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The rigging on a sailboat should be inspected at regular intervals to make sure it is properly tuned and that the fittings are in good condition. The swage fittings (end fittings on the shrouds and stays) are the most vulnerable of the fittings. Over time the swage fitting scan crack. Once a fitting is cracked it must be replaced. A crack may often be obscured by corrosion. The corrosion can be polished away with a scotch brite pad or very fine sandpaper and then the fitting can be inspected for cracks.
Crack in the swage fitting. The boat should not be used until the fitting is replaced.
The halyards and sheets on your sailboat should be periodically inspected for wear. The lines can chafe on sheaves and other hardware. Breaking a halyard or sheet that is under load could hurt someone or at the very least ruin a good day of boating.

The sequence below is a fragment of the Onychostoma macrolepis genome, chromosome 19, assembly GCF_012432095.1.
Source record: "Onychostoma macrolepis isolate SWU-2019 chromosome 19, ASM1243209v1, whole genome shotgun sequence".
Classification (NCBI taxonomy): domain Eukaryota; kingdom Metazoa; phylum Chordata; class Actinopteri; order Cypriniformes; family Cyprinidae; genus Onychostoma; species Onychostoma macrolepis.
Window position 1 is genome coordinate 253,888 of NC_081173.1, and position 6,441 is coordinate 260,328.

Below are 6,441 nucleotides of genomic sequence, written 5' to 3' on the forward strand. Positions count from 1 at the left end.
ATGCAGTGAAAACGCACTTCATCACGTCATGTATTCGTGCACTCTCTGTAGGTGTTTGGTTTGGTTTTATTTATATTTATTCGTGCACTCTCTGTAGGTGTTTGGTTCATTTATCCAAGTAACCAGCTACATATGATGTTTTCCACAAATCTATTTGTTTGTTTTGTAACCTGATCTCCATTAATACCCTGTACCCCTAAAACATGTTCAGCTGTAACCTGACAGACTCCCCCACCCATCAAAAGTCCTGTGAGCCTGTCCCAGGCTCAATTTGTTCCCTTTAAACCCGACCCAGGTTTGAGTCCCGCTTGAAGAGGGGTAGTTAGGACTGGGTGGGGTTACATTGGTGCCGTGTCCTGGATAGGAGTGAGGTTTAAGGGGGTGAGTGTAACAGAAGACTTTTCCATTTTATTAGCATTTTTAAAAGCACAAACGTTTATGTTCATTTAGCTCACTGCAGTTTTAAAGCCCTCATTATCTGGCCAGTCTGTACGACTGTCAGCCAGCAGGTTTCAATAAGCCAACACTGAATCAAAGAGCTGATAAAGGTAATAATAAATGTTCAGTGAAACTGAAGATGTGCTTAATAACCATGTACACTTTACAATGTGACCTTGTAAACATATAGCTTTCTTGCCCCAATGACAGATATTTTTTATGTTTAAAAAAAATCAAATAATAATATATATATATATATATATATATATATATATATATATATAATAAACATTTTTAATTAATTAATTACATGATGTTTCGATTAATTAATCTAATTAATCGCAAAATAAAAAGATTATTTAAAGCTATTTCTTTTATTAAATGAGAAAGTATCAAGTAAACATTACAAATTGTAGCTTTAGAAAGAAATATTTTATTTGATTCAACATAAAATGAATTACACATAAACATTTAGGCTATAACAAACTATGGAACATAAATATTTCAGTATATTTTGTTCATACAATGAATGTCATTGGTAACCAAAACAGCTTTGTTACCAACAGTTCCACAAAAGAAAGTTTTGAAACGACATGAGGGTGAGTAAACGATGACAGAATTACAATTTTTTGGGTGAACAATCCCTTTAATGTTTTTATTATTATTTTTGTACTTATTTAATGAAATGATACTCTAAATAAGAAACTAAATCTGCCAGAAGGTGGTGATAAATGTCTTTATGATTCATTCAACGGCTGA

Roller Furling Systems
Many sailboats are equipped with a roller furling system for the jib. Most of the roller furling systems require little to no maintenance. However, if the system is not operating smoothly it should be inspected and adjusted or repaired as needed. A system that is not working properly can cause a problem with the forestay. It is possible for a furling system to twist the forestay. If a twist is found in the stay then the stay should be replaced.
This stay came off of a 40 foot sailboat. The roller furling system was the cause of the problem. A forestay that is twisted, no matter how slight the twist, must be replaced.